Catching red flags early is important. Having a plan is even more important.
Use the days and weeks before a semester to have your student research supports listed on their campus website. Make a list of contact names, emails, and building locations of important offices such as: residence life, student affairs, disability support office, counseling or health center, academic advising, etc.
Next, ask your student to identify HOW they will know they are struggling. What are their personal red flags that indicate to themselves that they are starting to feel overwhelmed? Do they start missing classes? Sleeping all weekend? Not feeling hungry? Cancelling phone calls or activities with friends? Not responding to texts from family?
Creating a list that they can share with you will make everyone aware of potential difficulties when they first start happening, before the spiral. Creating this list also encourages your student to use metacognitive skills, an important executive functioning skill. Reflecting on their own thinking and actions in difficult times - BEFORE the difficult times - and making a plan is so important.
WHAT IF THEY JUST DON’T WANT TO GO BACK
Even after trying these strategies and having calm, open conversations with your teen, they still may not feel ready to return to college. This is ok. Often it is our own will or pushing our students back to ‘the college plan’ that makes parents uncomfortable when our teen says ‘I just don’t want to go back.’ Sometimes we might encourage our students to go back to campus because WE haven’t thought about a plan B if they don’t go back.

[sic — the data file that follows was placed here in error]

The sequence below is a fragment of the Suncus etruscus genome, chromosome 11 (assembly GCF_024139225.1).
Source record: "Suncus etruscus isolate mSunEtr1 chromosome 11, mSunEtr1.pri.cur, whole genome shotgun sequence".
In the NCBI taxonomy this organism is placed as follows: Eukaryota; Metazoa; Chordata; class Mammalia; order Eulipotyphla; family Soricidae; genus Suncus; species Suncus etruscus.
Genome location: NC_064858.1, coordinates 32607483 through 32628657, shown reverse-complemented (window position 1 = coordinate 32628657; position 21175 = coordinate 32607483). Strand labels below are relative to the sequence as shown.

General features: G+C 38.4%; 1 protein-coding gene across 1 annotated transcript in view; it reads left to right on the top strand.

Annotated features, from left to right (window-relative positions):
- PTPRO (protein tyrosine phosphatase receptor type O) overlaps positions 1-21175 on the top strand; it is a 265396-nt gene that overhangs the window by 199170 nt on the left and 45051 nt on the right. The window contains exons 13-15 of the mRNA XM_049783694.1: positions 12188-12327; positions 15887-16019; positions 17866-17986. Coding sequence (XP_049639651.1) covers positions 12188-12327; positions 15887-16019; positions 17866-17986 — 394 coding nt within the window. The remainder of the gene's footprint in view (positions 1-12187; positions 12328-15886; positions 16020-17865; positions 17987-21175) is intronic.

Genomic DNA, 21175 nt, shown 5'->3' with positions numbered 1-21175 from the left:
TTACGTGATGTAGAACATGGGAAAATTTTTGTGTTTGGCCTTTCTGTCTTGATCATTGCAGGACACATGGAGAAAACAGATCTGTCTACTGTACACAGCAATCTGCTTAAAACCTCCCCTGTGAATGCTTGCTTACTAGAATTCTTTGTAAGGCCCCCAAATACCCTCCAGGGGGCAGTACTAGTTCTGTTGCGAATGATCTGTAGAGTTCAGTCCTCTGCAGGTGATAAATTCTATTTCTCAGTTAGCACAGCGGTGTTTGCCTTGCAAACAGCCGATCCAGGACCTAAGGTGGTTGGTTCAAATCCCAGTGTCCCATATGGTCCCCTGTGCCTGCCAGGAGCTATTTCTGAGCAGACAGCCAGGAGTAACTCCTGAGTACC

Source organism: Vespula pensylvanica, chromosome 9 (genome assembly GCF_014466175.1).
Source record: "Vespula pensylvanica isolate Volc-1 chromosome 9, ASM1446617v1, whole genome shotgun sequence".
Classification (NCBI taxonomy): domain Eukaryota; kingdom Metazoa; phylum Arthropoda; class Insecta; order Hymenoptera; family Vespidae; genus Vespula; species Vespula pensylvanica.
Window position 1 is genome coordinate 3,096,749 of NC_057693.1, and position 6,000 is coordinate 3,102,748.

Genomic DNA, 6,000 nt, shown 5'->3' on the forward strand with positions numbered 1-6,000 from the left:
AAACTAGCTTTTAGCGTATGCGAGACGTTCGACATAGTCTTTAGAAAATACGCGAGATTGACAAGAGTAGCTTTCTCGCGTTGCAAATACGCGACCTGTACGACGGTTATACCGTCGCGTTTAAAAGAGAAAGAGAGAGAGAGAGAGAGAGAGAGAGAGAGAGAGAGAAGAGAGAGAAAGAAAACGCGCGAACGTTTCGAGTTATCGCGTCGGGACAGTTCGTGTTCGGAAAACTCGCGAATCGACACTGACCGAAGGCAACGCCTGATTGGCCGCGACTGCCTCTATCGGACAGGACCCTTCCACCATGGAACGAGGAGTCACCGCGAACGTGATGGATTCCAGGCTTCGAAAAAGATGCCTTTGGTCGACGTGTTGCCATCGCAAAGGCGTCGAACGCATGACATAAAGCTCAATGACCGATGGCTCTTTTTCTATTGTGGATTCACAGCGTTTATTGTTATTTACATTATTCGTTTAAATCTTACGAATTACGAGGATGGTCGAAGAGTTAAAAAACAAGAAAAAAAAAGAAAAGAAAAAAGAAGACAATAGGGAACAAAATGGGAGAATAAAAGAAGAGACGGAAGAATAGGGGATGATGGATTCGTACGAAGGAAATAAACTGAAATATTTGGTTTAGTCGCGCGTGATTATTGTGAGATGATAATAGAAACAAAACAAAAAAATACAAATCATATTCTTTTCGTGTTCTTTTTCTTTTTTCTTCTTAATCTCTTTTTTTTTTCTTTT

I would challenge you think about your student’s hesitation as an opportunity.
If your student feels uncomfortable returning to college, what will they be expected to do instead? Setting boundaries and expectations is important. Will you expect your teen to work? Will you expect them to take at least 1 class online to bolster their skills with support from a tutor or executive functioning coach? Will they be expected to meet with a therapist weekly?
After a difficult semester your teen still may have unresolved issues that need professional support. Parents, it’s completely normal to feel ‘out of your league’ when your teen struggles. The strategies above will help you prepare your teen to return to college, but if you feel like you need more guidance, I encourage you to seek out professional clinicians or other parents whose teens have struggled too. For every teen who has struggled at college, there is a parent of that teen who 'gets it' and might have wisdom to share. You might even be that parent someday too.